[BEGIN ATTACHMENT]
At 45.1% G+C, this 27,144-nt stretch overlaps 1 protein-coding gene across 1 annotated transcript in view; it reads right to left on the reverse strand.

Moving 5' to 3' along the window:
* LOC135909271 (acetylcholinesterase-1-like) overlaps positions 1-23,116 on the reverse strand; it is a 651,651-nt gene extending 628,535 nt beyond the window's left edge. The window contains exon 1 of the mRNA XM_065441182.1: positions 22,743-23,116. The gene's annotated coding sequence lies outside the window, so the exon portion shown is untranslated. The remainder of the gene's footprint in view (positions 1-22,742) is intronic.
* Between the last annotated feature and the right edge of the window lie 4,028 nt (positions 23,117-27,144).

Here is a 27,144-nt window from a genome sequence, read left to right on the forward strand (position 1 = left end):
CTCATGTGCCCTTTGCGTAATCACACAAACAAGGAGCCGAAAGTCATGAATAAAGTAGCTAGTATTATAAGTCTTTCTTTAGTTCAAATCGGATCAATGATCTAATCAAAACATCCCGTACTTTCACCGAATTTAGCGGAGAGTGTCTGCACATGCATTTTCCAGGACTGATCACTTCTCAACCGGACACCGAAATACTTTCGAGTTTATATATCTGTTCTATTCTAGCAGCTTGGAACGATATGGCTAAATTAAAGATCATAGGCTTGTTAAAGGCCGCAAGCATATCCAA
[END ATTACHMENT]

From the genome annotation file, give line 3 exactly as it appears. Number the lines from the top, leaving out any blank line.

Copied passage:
* LOC135909271 (acetylcholinesterase-1-like) overlaps positions 1-23,116 on the reverse strand; it is a 651,651-nt gene extending 628,535 nt beyond the window's left edge. The window contains exon 1 of the mRNA XM_065441182.1: positions 22,743-23,116. The gene's annotated coding sequence lies outside the window, so the exon portion shown is untranslated. The remainder of the gene's footprint in view (positions 1-22,742) is intronic.